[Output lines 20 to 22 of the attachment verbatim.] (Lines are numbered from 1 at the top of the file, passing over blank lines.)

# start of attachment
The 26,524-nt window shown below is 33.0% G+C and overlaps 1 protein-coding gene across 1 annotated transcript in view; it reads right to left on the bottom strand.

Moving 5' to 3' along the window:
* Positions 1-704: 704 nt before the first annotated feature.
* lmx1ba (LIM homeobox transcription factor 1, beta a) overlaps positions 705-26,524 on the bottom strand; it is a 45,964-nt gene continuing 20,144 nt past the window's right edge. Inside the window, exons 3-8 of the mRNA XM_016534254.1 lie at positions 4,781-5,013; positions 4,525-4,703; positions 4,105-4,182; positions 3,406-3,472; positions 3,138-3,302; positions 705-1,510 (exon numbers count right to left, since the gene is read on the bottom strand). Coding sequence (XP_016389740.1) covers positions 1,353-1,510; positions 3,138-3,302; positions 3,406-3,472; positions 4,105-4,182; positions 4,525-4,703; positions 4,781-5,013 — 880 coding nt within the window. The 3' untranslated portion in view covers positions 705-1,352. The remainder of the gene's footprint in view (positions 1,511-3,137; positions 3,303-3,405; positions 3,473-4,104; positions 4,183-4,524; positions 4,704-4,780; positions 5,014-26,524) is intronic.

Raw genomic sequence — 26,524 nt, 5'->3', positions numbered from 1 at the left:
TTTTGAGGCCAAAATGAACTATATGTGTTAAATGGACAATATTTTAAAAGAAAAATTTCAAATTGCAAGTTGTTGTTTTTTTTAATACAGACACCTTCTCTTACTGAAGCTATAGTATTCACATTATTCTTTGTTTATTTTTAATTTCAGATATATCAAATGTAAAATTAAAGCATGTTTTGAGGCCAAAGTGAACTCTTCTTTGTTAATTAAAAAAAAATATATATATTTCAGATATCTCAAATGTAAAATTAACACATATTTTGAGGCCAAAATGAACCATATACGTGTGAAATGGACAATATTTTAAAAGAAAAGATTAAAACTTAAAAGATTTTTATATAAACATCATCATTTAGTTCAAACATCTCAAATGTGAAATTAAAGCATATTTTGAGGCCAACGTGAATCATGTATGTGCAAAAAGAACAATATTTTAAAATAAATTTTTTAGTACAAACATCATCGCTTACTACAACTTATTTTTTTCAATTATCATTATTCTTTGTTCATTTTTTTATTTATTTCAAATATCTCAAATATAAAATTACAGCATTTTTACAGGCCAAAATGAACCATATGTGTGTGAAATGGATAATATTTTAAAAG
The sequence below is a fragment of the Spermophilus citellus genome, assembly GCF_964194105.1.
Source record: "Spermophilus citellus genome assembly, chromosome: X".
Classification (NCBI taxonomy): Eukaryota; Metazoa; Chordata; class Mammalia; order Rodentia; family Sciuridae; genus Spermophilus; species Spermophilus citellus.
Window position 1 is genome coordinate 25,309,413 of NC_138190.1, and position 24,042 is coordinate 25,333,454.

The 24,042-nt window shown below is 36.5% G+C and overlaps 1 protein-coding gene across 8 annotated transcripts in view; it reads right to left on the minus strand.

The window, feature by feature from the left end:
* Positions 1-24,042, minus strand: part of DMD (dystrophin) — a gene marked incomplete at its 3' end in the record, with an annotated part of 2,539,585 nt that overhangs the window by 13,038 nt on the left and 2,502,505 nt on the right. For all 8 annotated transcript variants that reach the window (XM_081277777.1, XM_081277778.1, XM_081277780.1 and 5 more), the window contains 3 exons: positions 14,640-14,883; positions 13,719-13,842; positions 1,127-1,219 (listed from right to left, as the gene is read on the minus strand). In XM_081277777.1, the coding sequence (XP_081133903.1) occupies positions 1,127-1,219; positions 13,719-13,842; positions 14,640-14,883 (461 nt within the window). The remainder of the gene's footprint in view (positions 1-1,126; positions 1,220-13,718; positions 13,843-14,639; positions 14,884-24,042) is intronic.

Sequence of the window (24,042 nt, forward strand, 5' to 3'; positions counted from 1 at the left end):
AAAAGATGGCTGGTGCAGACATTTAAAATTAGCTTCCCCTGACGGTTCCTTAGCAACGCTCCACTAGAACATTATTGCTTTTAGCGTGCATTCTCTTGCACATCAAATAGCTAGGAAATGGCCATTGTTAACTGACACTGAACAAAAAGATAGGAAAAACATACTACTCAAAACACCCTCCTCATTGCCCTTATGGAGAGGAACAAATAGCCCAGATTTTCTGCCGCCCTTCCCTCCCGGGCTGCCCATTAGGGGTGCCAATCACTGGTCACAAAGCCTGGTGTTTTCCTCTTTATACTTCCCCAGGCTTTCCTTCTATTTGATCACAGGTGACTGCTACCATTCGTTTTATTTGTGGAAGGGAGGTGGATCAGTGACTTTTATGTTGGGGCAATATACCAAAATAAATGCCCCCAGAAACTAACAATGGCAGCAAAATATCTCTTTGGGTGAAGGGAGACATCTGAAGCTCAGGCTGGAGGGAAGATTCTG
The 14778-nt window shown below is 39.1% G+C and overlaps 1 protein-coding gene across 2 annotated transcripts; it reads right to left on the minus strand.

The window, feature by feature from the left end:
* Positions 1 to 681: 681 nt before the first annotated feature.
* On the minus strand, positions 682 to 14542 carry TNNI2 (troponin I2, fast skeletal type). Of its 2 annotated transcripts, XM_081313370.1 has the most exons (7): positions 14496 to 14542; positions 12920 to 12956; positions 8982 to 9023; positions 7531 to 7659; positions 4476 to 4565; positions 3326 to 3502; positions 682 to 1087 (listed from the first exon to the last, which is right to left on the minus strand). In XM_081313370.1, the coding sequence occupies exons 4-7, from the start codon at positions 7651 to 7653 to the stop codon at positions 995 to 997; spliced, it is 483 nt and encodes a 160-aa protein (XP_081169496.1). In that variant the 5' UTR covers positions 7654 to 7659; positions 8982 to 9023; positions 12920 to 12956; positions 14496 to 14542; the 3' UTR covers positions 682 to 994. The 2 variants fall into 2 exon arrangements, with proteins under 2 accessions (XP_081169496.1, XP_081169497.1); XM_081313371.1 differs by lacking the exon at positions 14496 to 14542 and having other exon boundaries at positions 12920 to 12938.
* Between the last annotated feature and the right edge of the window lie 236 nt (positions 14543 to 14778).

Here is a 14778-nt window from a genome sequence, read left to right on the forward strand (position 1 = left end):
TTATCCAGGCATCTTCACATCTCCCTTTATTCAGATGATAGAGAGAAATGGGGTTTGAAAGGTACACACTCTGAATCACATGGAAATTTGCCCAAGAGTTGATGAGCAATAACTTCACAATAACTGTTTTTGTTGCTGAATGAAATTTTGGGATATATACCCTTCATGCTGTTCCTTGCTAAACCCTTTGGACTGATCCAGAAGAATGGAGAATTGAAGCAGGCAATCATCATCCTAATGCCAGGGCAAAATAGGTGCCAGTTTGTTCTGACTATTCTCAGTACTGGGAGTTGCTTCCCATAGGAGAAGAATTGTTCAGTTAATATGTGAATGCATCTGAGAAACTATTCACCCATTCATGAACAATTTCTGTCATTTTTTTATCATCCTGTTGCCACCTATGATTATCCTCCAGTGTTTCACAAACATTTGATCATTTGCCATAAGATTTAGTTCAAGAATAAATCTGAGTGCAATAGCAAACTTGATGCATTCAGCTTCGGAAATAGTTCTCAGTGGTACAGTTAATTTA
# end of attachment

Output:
* Between the last annotated feature and the right edge of the window lie 236 nt (positions 14543 to 14778).

Here is a 14778-nt window from a genome sequence, read left to right on the forward strand (position 1 = left end):
TTATCCAGGCATCTTCACATCTCCCTTTATTCAGATGATAGAGAGAAATGGGGTTTGAAAGGTACACACTCTGAATCACATGGAAATTTGCCCAAGAGTTGATGAGCAATAACTTCACAATAACTGTTTTTGTTGCTGAATGAAATTTTGGGATATATACCCTTCATGCTGTTCCTTGCTAAACCCTTTGGACTGATCCAGAAGAATGGAGAATTGAAGCAGGCAATCATCATCCTAATGCCAGGGCAAAATAGGTGCCAGTTTGTTCTGACTATTCTCAGTACTGGGAGTTGCTTCCCATAGGAGAAGAATTGTTCAGTTAATATGTGAATGCATCTGAGAAACTATTCACCCATTCATGAACAATTTCTGTCATTTTTTTATCATCCTGTTGCCACCTATGATTATCCTCCAGTGTTTCACAAACATTTGATCATTTGCCATAAGATTTAGTTCAAGAATAAATCTGAGTGCAATAGCAAACTTGATGCATTCAGCTTCGGAAATAGTTCTCAGTGGTACAGTTAATTTA